Message from Keith
Like many people who had grown tired of Donald Trump’s daily firehouse of lies and disinformation, I cheered last month when Twitter finally announced it was permanently banning the then-president from its platform.
For me, the move was long overdue—coming two days after he incited a violent mob to rampage at the U.S. Congress, and less than two weeks before the blessed end of his tumultuous term. But better late than never.
But then friends, media colleagues and some smart students caused me to have a rethink.
Was banning Trump from Twitter a violation of his right to free speech under the first amendment to the U.S. Constitution? Is it hypocritical for me to applaud Twitter banning Trump while at the same time condemning Myanmar’s generals or China’s Communist Party leaders for blocking critical social media sites or taking down critical posts? And how can the North Korean news service, the Chinese foreign ministry spokesperson and Iran’s Ayatollah Khamenei be allowed to spout their propaganda on Twitter while the former American president has been dumped?
And perhaps the most vexing question of all is; are we giving too much power to Big Tech companies to decide what speech is allowed and what should be proscribed? Some say, understandably, that they are deeply uncomfortable with Facebook’s Mark Zuckerberg or Twitter boss Jack Dorsey being the ultimate arbiters of acceptable speech.
These are not easy questions, I admit. But here’s where I come down.
First, Trump still has multiple platforms available to spew his nonsense. He can call a press conference tomorrow, and will likely draw hundreds if not thousands of journalists who will report his every word. He can give an interview to his favourite TV network or newspaper. He has an email list of millions of his fans and he can communicate with them directly. So the idea that Trump’s free speech has been restricted is laughable.
To me, this is not primarily a free speech issue because America’s first amendment prohibits government from passing any law “abridging the freedom of speech or of the press”. These social media platforms are private companies, and any private company is free to set its own standards for user behaviour and the kind of content that can be shared or disallowed.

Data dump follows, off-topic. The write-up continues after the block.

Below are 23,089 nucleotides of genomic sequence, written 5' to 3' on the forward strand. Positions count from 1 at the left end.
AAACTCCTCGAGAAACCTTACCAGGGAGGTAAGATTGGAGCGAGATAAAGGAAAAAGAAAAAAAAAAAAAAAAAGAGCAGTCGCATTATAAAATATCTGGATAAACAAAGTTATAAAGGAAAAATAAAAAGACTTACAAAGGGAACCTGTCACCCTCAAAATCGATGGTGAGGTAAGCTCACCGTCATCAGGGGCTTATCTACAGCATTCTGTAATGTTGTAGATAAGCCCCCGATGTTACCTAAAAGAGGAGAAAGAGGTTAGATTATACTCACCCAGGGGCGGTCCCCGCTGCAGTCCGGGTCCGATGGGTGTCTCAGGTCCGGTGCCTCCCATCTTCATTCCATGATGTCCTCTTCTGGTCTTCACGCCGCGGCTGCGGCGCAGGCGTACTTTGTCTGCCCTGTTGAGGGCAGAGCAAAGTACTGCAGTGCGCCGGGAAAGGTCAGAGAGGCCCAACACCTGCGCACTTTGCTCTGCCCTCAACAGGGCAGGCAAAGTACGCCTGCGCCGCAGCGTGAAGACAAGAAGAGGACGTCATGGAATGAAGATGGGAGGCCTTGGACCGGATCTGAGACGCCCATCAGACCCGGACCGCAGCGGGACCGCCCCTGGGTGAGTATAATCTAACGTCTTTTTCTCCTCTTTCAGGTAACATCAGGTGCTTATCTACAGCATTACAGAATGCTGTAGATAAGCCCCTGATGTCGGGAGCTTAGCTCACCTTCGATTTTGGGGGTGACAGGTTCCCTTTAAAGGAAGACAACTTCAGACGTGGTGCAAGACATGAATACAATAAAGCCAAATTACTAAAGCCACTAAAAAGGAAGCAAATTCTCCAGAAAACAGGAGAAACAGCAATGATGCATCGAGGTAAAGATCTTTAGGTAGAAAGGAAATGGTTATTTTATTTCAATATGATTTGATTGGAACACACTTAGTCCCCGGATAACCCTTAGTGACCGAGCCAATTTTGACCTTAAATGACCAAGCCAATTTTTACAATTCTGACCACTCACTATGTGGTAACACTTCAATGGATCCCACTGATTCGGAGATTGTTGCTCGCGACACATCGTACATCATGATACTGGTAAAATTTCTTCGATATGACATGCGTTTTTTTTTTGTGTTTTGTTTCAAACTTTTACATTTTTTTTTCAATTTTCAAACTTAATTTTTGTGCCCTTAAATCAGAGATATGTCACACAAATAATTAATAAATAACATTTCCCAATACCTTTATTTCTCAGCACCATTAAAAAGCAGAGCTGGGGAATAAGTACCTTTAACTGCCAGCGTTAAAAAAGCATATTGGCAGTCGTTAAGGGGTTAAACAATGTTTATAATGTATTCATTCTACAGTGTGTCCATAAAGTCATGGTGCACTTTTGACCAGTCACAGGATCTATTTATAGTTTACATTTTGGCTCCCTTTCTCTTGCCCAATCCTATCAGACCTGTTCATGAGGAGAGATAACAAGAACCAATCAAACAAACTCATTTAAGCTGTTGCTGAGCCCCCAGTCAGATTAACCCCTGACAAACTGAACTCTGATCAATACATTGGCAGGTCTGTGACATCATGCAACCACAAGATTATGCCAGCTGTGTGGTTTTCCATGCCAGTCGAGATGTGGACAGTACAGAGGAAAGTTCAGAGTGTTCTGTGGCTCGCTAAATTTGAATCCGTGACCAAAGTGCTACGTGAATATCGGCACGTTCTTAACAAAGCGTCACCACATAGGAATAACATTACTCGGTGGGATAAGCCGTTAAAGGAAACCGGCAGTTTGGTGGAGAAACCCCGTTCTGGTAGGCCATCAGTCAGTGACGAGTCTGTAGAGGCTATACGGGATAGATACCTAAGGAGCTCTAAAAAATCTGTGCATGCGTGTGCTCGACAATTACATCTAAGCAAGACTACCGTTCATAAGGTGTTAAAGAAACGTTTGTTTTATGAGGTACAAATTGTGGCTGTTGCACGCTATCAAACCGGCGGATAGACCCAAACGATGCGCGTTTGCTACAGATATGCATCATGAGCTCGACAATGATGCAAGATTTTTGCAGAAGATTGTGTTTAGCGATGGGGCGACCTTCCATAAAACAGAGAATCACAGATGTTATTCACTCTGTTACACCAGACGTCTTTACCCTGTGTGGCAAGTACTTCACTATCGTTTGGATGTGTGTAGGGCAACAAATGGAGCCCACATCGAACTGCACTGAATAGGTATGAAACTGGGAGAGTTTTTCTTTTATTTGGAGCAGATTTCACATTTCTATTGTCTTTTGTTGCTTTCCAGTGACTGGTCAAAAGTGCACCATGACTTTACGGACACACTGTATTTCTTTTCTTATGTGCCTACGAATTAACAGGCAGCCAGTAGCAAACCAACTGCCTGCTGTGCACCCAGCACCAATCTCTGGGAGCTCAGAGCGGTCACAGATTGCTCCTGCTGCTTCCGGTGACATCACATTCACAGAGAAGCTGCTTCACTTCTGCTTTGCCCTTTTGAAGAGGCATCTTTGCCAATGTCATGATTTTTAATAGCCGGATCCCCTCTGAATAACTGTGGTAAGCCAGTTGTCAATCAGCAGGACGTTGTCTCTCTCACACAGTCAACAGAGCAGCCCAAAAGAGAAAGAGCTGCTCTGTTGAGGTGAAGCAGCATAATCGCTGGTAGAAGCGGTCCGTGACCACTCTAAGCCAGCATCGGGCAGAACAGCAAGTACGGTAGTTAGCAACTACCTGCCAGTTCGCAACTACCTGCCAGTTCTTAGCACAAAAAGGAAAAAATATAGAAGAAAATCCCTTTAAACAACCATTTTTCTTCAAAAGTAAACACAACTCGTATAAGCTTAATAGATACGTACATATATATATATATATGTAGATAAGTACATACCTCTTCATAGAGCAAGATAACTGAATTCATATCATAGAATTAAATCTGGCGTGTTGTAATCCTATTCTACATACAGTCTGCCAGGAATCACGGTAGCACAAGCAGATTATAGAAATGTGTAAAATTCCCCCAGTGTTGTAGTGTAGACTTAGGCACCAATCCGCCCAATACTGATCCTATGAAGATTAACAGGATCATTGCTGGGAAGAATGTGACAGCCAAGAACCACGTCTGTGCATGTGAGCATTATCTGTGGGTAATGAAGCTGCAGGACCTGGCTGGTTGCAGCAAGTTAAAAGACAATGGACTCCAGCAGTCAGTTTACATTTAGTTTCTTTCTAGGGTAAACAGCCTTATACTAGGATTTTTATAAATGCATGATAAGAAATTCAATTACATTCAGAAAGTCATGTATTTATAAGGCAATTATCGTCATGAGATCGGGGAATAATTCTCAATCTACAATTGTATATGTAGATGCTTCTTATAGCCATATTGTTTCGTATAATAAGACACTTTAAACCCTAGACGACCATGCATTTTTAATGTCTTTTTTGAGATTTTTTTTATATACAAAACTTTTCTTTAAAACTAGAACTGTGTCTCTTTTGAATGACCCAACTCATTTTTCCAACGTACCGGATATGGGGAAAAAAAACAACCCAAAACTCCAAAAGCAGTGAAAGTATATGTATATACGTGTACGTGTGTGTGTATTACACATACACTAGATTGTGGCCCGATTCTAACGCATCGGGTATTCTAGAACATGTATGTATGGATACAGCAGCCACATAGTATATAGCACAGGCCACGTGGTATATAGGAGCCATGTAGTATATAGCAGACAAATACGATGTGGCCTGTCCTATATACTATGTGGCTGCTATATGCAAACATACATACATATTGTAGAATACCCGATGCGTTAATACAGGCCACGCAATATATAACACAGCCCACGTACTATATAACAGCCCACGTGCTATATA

You have no more free speech “right” to a Twitter account or a Facebook page than I have to write my own column in The New York Times or have my own talk show on CNN. Or to view it another way, if I want to start my own digital magazine or social media platform that refuses to run any articles or comments by climate change deniers, anti-vaxxers or QAnon conspiracy theorists, that should be my right to decide.
The check on these Big Tech firms abusing their power rests with the market. If they go too far in proscribing certain types of speech, people—meaning the users and consumers—will go elsewhere. It’s the way the free marketplace of ideas should work.
I don’t object to certain types of online speech being regulated and in extreme cases banned. It is done all the time, and in different cultural contexts. Pornography is routinely blocked. In Germany and France, support for Nazism and Holocaust denial is largely proscribed. In Thailand, online speech insulting the monarchy can bring harsh prison sentences.
To me, the more important question is who is doing the regulating, and why? I generally distrust governments making decisions on what type of speech is allowable, particularly unelected, unaccountable and autocratic governments whose agenda is more about silencing critics than regulating dangerous or extreme views. As much as I distrust Big Tech with these decisions, I trust governments less.
Ultimately, I believe, it is up to all of us, as users, to become more news literate with online material, and learn to become more skeptical and discerning consumers. Fake news, rumour and disinformation thrive when people are gullible. Just because something appears online does not make it true or credible. And because someone forwards you something sensational on WhatsApp or Facebook or Signal does not mean you should forward it on to your social network without verifying the accuracy.
It’s why we teach news literacy here at HKU Journalism. It’s a core skill that everyone needs, at every age. Without it, fake news, rumour and disinformation will continue to spread unchecked. If we don’t start policing our own online behaviour, expect governments to step in and do it for us. And not all governments have the public interest in mind. Government regulating speech is what I fear most and what we should all guard against.
Happy Year of the Ox, everyone. Let’s hope this new year brings better tidings—and a vaccine to end this pandemic and get us on the road back to something resembling normalcy.